The Army gave him a stay of execution by sending him to Fort Jackson, South Carolina, before deploying him to the war in Vietnam. There he served as one of the cadre in my Advanced Infantry Training Company.
I don't remember making Sergeant Rambo's acquaintance until after we had graduated. It's strange when I reflect on the fact that I don't remember any of our training cadre from that school. I remember everyone from Basic Combat Training clearly, even their names. I remember all four members of my training squad, though I can't remember one of their names. The other three were Mort Beech, Bill Downey, and, of course, me. The fourth, as I mentioned earlier, was a Harvard Graduate. I wish I could remember his name. He is the only Ivy League graduate who I ever met who had an ounce of common sense.
Harvard (I'll call him that unless I can come up with something better) drove the sergeants crazy. He always did exactly as he was told. Think about that: “Exactly what he was told to do.” He was once told to put a crate of one pint milk cartons and a block of ice into a cooler. That's what he did, and he crushed the milk cartons under the weight of the ice. (He didn't do it gently.)
“Boy, what's the matter with you?” the sergeant screamed. “Don't you have any common sense.”
Harvard looked at the sergeant with all the guile of a cocker spaniel puppy.
I was prepared to observe, of course he doesn't. He's an Ivy League graduate. However, I learned that there was a method to his madness. Within a week or two, the sergeants never asked him to do anything. They were afraid of the consequences. In fact, the only consequence was that Harvard never had to do anything while the rest of us worked. I wish I could find even one other Ivy Leaguer that smart.
I digress. We graduated. The four of us were awarded Zippo lighters with the Army coat of arms and engraved to announce that we were the top squad in the training cycle. I had three weeks to wait before Infantry Officer Candidate School began, so I hung around Fort Jackson for one of them. I had already taken two weeks leave between Basic and Advanced Infantry Training, and could only take two more for the year.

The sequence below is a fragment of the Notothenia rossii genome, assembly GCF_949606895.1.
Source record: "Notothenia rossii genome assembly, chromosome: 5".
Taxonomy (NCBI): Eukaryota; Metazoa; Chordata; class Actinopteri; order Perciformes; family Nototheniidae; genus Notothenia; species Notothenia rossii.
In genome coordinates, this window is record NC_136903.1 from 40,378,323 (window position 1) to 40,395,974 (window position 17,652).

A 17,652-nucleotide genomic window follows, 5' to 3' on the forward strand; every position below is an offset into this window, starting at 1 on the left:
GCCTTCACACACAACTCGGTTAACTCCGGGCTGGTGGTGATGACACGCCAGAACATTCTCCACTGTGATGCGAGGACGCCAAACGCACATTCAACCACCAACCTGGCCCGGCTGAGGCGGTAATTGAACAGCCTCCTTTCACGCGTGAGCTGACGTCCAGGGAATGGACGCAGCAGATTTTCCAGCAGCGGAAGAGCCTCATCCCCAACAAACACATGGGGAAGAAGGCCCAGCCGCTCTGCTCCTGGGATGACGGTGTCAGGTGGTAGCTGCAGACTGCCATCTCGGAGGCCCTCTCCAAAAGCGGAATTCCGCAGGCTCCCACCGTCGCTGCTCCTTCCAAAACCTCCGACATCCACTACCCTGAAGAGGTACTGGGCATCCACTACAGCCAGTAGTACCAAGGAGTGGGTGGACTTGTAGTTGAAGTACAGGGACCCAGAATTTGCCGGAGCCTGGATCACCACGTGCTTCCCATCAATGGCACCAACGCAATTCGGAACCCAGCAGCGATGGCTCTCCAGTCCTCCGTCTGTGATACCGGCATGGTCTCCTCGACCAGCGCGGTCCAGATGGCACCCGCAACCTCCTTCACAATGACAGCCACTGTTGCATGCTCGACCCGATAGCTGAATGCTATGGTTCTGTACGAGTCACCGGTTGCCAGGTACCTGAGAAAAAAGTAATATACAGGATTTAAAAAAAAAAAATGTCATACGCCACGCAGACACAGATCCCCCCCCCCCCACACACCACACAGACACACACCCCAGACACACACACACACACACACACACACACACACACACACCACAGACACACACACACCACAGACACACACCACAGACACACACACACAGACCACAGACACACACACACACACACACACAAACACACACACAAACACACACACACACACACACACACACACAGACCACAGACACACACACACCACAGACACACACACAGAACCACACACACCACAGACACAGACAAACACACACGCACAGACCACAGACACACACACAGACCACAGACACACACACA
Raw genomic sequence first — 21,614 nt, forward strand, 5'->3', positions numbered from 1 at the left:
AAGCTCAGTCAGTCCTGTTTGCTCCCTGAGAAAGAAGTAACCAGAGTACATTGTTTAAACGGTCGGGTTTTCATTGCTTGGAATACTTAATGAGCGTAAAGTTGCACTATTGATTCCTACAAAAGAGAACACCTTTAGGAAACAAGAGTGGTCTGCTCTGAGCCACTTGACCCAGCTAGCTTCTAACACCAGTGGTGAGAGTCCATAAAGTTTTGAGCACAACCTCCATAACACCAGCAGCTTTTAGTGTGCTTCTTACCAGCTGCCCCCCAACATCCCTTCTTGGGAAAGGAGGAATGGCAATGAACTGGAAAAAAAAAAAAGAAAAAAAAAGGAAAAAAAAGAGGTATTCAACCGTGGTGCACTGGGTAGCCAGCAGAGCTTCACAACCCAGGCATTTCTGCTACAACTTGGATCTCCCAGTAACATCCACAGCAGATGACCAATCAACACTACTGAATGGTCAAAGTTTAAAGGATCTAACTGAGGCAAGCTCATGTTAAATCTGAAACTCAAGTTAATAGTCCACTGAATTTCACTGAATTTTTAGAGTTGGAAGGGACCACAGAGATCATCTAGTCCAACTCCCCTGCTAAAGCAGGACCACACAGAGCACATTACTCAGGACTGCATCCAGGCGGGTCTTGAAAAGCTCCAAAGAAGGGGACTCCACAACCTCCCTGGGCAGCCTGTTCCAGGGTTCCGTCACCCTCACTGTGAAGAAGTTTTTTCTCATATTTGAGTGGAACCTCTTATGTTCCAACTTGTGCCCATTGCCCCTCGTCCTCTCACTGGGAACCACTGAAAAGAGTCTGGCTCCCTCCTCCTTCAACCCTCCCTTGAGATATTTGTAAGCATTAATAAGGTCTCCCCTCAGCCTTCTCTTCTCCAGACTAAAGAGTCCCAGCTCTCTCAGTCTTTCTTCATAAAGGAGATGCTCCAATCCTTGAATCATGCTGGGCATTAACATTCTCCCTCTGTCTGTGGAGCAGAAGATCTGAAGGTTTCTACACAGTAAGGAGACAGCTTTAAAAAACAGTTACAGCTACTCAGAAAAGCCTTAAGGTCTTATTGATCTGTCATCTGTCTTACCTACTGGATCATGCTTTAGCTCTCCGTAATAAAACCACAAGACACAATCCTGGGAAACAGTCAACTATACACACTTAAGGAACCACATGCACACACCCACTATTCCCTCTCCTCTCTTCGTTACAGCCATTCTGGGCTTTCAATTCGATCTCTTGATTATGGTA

There wasn't much to do. The Army was building a replica Vietnamese village at Fort Jackson for training purposes, and layabouts like me were regularly dispatched there to work on it. But, one morning I was called out of formation by Sergeant Rambo along with Harvard for a special detail. Rambo took us to the PX and bought us coffee and donuts. We sat around for an hour, smoking and drinking, and listening to Sergeant Rambo's premonitions of death in combat. Mostly, we were wondering why we were there.
An hour later, Sergeant Rambo glanced at his watch and said it was time to go. He drove us to a barracks building where he borrowed a floor polisher. We loaded it into his truck and he next drove to one of the laundries.
The PX system maintained a variety of shops on the base that were leased to civilians who operated them. This laundry was leased by a German woman who had married another soldier who was then deployed somewhere overseas. Sergeant Rambo had been looking after her in her husband's absence. The Inspector General was due to inspect her shop later that week and we were being loaned to her to help prepare for it.
We spent about three hours cleaning up her place and waxing the floors before Sergeant Rambo returned to pick us up. I remember I had a pleasant time with her. I was able to practice my German (I had been taking an Army correspondence course), and she treated us to homemade strudel (best I ever had).
After we dropped off the floor polisher where we had borrowed it, Sergeant Rambo took us back to the PX for another round of coffee and donuts. There we were admonished to tell everyone that we had been working at the Vietnamese village that day.
In return for his kindness, I offered Sergeant Rambo the wisdom that I had learned from Sergeant Dunne in Basic Combat Training. Dunne was a fatalist. He told us, “If there is a bullet with your name on it, there's nothing you can do. It's fate, and there was no use worrying about it. However, we should do everything we could to avoid all those other bullets marked 'To Whom It May Concern'.”
Somehow, I don't think that Sergeant Rambo was comforted.
Read Jack's novel, Rebels on the Mountain, the tale of Nick Andrews, an Army spy, who has Fidel Castro in his sights but no orders to pull the trigger. The mafia as well as the American business community in Cuba will pay a fortune for Castro's assassination, but Nick has his career to consider, his friends to protect, and a romance to sort out in the chaos of a revolution.